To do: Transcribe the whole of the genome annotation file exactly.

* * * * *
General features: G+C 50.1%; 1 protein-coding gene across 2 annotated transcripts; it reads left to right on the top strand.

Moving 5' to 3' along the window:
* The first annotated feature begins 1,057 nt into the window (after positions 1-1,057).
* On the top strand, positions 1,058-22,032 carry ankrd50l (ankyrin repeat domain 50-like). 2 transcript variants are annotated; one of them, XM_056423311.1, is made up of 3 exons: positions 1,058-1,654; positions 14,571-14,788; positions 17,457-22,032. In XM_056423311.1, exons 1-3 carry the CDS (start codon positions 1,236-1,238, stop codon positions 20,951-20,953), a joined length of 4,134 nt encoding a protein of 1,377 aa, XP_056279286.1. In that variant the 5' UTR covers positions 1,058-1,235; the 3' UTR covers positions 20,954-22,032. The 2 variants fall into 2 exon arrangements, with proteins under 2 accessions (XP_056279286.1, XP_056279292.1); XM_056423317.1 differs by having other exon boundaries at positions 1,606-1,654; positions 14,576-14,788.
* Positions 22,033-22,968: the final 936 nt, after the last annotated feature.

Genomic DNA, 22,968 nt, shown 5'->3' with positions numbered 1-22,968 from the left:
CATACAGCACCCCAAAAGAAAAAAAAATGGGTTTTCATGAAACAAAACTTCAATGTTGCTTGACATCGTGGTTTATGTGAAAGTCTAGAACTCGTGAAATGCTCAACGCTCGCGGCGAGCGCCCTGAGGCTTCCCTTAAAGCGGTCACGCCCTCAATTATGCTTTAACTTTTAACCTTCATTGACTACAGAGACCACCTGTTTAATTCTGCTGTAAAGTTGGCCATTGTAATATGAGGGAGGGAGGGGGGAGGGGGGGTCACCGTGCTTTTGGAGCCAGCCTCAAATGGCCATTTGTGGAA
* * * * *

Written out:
General features: G+C 50.1%; 1 protein-coding gene across 2 annotated transcripts; it reads left to right on the top strand.

Moving 5' to 3' along the window:
* The first annotated feature begins 1,057 nt into the window (after positions 1-1,057).
* On the top strand, positions 1,058-22,032 carry ankrd50l (ankyrin repeat domain 50-like). 2 transcript variants are annotated; one of them, XM_056423311.1, is made up of 3 exons: positions 1,058-1,654; positions 14,571-14,788; positions 17,457-22,032. In XM_056423311.1, exons 1-3 carry the CDS (start codon positions 1,236-1,238, stop codon positions 20,951-20,953), a joined length of 4,134 nt encoding a protein of 1,377 aa, XP_056279286.1. In that variant the 5' UTR covers positions 1,058-1,235; the 3' UTR covers positions 20,954-22,032. The 2 variants fall into 2 exon arrangements, with proteins under 2 accessions (XP_056279286.1, XP_056279292.1); XM_056423317.1 differs by having other exon boundaries at positions 1,606-1,654; positions 14,576-14,788.
* Positions 22,033-22,968: the final 936 nt, after the last annotated feature.

Genomic DNA, 22,968 nt, shown 5'->3' with positions numbered 1-22,968 from the left:
CATACAGCACCCCAAAAGAAAAAAAAATGGGTTTTCATGAAACAAAACTTCAATGTTGCTTGACATCGTGGTTTATGTGAAAGTCTAGAACTCGTGAAATGCTCAACGCTCGCGGCGAGCGCCCTGAGGCTTCCCTTAAAGCGGTCACGCCCTCAATTATGCTTTAACTTTTAACCTTCATTGACTACAGAGACCACCTGTTTAATTCTGCTGTAAAGTTGGCCATTGTAATATGAGGGAGGGAGGGGGGAGGGGGGGTCACCGTGCTTTTGGAGCCAGCCTCAAATGGCCATTTGTGGAA